When Church Becomes an Idol for a Pastor

Blog / Produced by The High Calling

The Spring 2013 issue of Leadership Journal interviewed pastors Craig Groeschel and Kyle Idleman.

They talked about what it looks like when pastors succumb to the temptation of allowing the church itself to become their "idol."

When asked, "What happens when your church becomes your idol?", Craig Groeschel answered,

"I have to speak from personal experience. In the early years of my ministry, my church was unquestionably an idol for me. Eventually I had to do two different rounds of counseling to break out of it. I was a workaholic; my whole identity had become wrapped around what I produced. Who I was—in God's view—was withering away. I had become a full-time pastor and part-time follower of Christ.

I've made a lot of progress, but I'm not 100 percent over that. I've had to ask honest questions about why I'm driven to minister in the first place. Am I driven to please God, or to accomplish something selfish? Am I driven to reach people, or to build a church that makes me feel good?"

Kyle Idleman added,

"We can worship the god of achievement, and put our hope in what we are able to accomplish. Ultimately that always leads to disappointment. As a preacher, I constantly ask myself two questions: What does God want me to say? and How will the people respond? I get into trouble when I get those out of order.

When the first thing that I consider is how people will respond, that's idolatry. That's me putting the response of people ahead of my faithfulness to what God has called me to. I think most preachers can relate to that, constantly struggling with those two questions, but we have to have them in the right order."

Next, they were asked to identify some practical indicators that your church is becoming an idol.

Groeschel: If you don't take a regular day off, that's a real good sign. Or if your family resents the church. If you are not willing to openly listen to correction or criticism about your ministry or work habits, that's a sign. If your emotions rise and fall largely based on "results," that's another indicator.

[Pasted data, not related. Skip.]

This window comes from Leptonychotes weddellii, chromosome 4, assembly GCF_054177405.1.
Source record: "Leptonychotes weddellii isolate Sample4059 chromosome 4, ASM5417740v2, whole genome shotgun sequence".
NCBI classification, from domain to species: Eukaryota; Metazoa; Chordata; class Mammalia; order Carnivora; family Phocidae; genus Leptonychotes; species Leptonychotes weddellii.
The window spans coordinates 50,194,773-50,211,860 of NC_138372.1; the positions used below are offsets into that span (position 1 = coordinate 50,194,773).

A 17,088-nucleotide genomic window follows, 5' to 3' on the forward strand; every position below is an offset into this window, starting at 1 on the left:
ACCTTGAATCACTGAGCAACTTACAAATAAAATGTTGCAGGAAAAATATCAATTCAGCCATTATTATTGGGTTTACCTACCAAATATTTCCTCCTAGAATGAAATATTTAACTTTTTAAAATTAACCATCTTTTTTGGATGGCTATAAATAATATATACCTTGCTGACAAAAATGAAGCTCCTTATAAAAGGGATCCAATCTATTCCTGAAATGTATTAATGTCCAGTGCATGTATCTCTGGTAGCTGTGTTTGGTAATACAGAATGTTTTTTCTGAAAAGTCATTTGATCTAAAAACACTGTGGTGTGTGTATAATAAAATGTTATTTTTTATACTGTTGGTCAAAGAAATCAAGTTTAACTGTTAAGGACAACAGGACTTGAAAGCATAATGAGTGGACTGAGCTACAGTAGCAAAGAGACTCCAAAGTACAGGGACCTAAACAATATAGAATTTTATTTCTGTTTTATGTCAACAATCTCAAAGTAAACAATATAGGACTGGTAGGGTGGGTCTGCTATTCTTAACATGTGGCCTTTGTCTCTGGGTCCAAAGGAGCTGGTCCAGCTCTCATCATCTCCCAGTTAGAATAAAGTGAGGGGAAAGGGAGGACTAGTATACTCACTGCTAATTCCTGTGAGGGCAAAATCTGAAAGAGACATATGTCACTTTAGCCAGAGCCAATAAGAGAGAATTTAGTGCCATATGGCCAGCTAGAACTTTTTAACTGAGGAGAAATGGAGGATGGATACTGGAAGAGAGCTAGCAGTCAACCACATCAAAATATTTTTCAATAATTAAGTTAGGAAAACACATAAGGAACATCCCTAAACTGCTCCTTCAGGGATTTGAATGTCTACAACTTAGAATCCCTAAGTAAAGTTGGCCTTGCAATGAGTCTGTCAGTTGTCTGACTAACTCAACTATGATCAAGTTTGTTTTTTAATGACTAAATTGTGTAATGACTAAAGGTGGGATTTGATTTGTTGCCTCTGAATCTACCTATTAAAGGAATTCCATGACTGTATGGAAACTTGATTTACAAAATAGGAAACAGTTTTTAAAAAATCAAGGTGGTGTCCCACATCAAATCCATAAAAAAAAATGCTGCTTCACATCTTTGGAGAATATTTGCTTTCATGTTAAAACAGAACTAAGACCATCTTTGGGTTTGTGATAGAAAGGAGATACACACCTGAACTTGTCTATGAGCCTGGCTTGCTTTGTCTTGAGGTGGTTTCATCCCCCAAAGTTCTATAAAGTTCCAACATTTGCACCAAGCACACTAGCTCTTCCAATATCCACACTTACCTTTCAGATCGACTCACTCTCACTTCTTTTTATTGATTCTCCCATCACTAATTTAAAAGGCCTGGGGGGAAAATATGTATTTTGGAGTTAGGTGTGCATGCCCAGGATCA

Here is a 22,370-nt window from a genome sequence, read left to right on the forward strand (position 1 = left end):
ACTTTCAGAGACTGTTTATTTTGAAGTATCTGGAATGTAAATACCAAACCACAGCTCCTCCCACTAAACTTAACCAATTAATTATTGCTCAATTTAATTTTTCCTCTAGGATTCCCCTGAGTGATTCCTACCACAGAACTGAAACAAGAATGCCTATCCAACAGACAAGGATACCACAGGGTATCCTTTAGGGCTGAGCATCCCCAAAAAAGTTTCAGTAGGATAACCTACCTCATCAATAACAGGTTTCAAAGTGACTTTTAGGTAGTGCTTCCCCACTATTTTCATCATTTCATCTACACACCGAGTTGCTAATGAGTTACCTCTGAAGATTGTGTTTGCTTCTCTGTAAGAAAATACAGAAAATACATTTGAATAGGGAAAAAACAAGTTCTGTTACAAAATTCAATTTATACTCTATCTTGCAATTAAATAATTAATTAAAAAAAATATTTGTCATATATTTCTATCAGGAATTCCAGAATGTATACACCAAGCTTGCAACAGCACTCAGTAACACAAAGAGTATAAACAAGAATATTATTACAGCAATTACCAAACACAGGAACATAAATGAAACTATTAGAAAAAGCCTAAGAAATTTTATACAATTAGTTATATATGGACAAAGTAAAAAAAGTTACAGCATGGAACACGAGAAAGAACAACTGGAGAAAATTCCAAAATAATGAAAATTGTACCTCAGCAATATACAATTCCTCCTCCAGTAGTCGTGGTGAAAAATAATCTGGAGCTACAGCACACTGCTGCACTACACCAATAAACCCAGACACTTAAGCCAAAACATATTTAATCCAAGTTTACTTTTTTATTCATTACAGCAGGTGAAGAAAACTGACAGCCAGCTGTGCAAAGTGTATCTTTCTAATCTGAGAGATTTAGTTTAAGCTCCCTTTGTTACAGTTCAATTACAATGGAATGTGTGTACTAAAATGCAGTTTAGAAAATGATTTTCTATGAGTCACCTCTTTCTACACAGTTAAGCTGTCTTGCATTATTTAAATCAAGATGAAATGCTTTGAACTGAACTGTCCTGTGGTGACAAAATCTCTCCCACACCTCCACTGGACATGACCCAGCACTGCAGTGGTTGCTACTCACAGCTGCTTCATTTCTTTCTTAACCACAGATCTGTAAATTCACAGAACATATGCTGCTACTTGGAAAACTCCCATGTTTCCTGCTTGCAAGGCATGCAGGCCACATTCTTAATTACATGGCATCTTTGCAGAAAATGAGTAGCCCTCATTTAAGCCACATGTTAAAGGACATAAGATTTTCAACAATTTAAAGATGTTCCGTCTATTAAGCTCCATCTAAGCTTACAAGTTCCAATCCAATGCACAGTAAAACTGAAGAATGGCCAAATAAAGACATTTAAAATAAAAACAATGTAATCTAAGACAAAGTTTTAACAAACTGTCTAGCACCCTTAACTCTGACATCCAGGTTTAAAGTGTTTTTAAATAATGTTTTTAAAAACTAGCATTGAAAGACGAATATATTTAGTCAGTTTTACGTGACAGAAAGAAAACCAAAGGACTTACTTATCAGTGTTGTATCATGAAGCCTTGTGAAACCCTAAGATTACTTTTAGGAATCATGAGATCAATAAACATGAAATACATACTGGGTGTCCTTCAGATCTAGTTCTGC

Idleman: When our church becomes an idol, we pastors have a hard time giving ourselves to people who can't advance our "cause." Our calendars morph. We begin to schedule conversations only with people who we feel advance our cause of growing the church. Our questions of church members center on what they can give to the church. We begin to forget "the least of these." Eventually, we begin to get frustrated with people in the church; they seem like obstacles to our goals, rather than the people we're called to love and serve and pour our lives into. We start to act as if they're in our way.

Groeschel: Yes, like they are just tools to build "our vision" instead of people to love.

This issue of idolatry hits close to home for many of us who have been in pastoral ministry. There is a lot of pressure to be "successful" as the leader of the church.

And success is too often determined by the three "B"s, Bodies, Bucks, and Buildings.

We need to check to see if we are indeed idolizing our church. Here at The High Calling, we want to help pastors to better minister to the people in their congregations. We feel that the best way we can help you with that is to help you honor the vocations of each of your congregants.

I think that a sure sign that church is an idol is if I am more concerned with how a person in my congregation can serve me and my need to grow the church than with how I can serve that person to glorify God in their callings.

What if, instead of getting together for lunch with a prominent businessperson in order to ask him to serve on a church board, I rather ask him about his frustrations, opportinities, and dreams as he leads his business for the common good and the glory of God?

Is my agenda just to grow the church? Or should I focus more on equipping people so that they can more fully participate in the Kingdom of God through their daily vocations (i.e., their work, family, participation in the community, and yes, their participation in our church)?

Good stuff from these two pastors. Read the entire interview here: "When Church Becomes an Idol: A Leadership Journal interview with Craig Groeschel and Kyle Idleman"

Image by Tim Miller. Used with permission. Sourced via Flickr.

Post by Bob Robinson, Faith Editor for The High Calling and the Executive Director of The Center to Reintegrate Faith, Life, and Vocations. Follow Reintegrate's tweets at @re_integrate and Bob's personal twitter at @Bob_Robinson_re